Monday, March 2, 2015

I Remember Dragon Bash: GW2

Maybe it was because I'd just been writing about how much there is to do in GW2 but I've begun to notice just how much has already gone missing during the short life of the game. It was the pictorial record that alerted me.

Over the three years it's been up and running, beta weekends included, I've taken over six and a half thousand screenshots. They pop up randomly as my desktop background, a new one every ten minutes. As we move steadily into the future these begin more and more to resemble glimpses of a lost age.

Living Story Seasons One and Two account for much of the change. I diligently documented their convoluted, fractured progress as I attempted to follow the quasi-linear narrative. One would not, perhaps, expect the chapters of a completed story to remain in play indefinitely but seeing those fragmentary images of the past reminds me strongly just how much happened that can never happen again.

A rift in reality

The changes made to the way Season Two operates, packaging it up into re-playable, purchasable instances, attempts to square that circle with some constricted success but despite the ongoing clamor for something similar to be applied retrospectively to Season One, it's very hard to see how something like Scarlet's Invasions could be replicated for latecomers. Even relatively simple events like the Shiverpeak refugee crisis would only be feasible with the introduction of the kind of phasing technology used in WoW and ESO, something I can't see as either likely or desirable.

Still, one doesn't expect an ongoing storyline, necessarily, to remain persistently available throughout the life of an MMO. Every MMO I've played for long enough to see it happen has had one-off story-driven events that did or didn't change the world. What's more surprising to realize, as these snapshots of the past pop up, is just how many set-piece events have been added to GW2 and then discarded in less than three years. Events that would, in other MMOs, most certainly have represented permanent recurring content.

A rift in surreality

Over in EQ2 right now Errolisi Day has just ended and Brewday is coming in. Those holidays come round every single year, bringing with them all the content they've accrued over the life of the game. Most years something new is added but rarely is anything taken away. Any year that I get the itch to revisit holiday events in Norrath or Azeroth or Middle Earth or just about any other of the imaginary worlds I've called home for a while I can be fairly confident the party will still be going on.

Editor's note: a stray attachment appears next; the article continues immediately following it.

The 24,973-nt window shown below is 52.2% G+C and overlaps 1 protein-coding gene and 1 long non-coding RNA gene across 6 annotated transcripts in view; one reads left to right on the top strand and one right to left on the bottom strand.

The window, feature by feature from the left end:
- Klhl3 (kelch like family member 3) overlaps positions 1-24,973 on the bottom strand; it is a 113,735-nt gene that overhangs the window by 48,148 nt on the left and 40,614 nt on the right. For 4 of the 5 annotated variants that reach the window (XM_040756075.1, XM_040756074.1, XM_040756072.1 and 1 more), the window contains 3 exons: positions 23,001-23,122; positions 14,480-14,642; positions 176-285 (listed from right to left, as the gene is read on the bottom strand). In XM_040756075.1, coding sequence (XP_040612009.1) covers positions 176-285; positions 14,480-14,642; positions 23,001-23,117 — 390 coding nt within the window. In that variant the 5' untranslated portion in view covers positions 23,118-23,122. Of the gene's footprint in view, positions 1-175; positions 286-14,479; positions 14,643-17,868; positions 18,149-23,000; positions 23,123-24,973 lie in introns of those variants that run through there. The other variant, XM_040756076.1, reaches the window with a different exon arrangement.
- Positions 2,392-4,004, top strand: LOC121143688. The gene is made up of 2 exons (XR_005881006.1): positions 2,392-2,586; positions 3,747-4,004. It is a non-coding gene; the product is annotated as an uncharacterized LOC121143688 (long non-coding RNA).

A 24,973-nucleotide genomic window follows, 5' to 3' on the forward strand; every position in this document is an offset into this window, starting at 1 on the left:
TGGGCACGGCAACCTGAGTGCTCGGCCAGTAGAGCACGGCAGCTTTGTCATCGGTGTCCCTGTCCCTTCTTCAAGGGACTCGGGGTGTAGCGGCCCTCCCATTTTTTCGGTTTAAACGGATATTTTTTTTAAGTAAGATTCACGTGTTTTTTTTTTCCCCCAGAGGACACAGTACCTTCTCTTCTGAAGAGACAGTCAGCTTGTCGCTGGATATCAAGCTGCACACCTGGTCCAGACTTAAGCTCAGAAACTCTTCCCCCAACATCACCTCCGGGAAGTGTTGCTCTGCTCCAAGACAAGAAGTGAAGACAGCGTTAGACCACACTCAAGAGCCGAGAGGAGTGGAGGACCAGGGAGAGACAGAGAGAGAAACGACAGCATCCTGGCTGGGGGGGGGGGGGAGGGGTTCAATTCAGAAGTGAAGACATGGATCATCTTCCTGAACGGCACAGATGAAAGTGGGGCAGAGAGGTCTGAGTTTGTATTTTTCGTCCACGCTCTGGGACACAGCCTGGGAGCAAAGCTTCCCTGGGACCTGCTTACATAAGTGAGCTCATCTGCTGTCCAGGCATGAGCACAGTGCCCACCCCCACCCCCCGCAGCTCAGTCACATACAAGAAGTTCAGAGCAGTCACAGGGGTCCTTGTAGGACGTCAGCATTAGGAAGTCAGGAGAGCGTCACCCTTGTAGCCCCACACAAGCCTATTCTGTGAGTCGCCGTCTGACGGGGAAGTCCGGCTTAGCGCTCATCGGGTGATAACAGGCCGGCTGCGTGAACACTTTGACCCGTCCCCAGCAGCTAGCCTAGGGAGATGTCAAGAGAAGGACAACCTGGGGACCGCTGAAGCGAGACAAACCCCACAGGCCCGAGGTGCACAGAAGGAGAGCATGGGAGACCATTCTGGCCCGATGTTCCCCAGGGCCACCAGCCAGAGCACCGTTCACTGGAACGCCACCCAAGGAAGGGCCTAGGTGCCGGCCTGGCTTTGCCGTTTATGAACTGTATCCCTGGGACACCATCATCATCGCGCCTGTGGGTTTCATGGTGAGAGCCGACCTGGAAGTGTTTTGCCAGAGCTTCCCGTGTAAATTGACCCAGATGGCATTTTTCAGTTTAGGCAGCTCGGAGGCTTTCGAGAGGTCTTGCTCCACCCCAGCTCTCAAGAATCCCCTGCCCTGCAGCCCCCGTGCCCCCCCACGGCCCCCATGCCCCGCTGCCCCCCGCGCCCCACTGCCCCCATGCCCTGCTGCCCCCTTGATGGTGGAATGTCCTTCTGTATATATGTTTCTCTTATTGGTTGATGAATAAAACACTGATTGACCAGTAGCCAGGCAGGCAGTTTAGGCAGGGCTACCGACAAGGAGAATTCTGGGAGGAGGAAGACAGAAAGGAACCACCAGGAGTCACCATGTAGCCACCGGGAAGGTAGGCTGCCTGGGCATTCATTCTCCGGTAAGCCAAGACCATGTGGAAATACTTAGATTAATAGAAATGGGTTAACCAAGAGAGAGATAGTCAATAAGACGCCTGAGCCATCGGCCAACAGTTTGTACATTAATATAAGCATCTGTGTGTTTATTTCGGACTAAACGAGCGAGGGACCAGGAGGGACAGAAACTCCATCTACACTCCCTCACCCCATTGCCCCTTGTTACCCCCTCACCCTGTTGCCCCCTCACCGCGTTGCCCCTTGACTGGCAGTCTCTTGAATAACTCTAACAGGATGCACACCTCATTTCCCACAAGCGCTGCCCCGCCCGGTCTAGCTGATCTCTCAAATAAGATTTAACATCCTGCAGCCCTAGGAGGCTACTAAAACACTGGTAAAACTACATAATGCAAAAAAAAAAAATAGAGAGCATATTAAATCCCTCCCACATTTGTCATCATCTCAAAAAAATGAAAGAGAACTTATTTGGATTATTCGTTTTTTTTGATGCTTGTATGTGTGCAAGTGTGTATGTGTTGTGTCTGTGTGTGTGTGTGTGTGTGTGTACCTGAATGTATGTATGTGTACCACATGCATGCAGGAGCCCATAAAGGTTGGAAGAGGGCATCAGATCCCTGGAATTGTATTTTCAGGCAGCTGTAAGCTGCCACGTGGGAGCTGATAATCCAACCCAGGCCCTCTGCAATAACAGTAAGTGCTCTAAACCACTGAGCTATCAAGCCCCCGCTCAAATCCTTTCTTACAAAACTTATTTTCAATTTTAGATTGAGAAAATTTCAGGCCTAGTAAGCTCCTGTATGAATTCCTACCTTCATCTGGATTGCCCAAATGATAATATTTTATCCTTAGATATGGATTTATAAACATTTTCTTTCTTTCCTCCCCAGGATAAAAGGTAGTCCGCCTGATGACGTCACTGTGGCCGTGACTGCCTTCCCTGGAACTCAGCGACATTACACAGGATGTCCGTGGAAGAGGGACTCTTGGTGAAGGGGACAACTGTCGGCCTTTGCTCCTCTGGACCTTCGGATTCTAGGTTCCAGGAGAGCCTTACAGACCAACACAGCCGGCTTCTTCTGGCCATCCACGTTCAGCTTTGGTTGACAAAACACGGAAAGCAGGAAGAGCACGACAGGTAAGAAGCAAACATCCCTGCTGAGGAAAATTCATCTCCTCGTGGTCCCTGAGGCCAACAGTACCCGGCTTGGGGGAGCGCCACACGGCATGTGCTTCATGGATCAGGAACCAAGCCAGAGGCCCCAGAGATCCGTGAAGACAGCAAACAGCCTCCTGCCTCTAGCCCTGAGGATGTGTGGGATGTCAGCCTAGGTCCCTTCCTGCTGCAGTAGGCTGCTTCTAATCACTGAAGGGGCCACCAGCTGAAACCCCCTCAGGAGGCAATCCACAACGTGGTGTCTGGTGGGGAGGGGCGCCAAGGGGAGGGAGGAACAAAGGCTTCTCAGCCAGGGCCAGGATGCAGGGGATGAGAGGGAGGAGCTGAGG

I'm hoping to visit FFXIV during the current "don't make a stranger of yourself" welcome back week that runs until the ninth of March. There I mean to board the much-ballyhooed Golden Saucer to see whether Triple Triad is really anything like Vanguard's much-missed Diplomacy card game. No-one knows what the future holds but I feel reasonably assured in suggesting that if I don't make it to Eorzea this time round the Chocobo races will still be running whenever I do find the time to drop by.

Things just don't work that way in Tyria. For all the lather and strop over "limited time events", for all the hue and cry and tarring and feathering after the Karka Invasion and the Taming of Southsun, the game has largely carried on with a modified version of the St Crispin's Day Solution.

Can't say we weren't warned

Remember Dragon Bash? In Telara something very similar happens every year. In Tyria it's a once-and-done deal. The Bazaar of the Four Winds managed one repeat appearance before it crashed and burned. Literally. Super Adventure Box similarly managed a single encore before the plinky-plink music stuttered into silence. When you come to think of it, what set festivals do we have left in GW2? Halloween, Wintersday and... erm...that's it.

Really, check the Wiki. Two, count 'em, two whole holidays! WoW has thirteen, EQ2 ten, LotRO has a big bash for each season of the year and half a dozen small celebrations scattered around between. You can quite literally mark them on your calendar except you won't need to because you'll have a calendar in the game itself that keeps track stuff like that.

Good luck planning ahead that way in GW2. True, you don't have to be there at a set time on a set day or forever wonder what could have been, the way everyone complained about so bitterly back in Autumn 2012. No, you just have to be there at some point during a set period instead and you'd better be paying attention because, likely as not, there won't be much warning before it starts.

We'll always have Halloween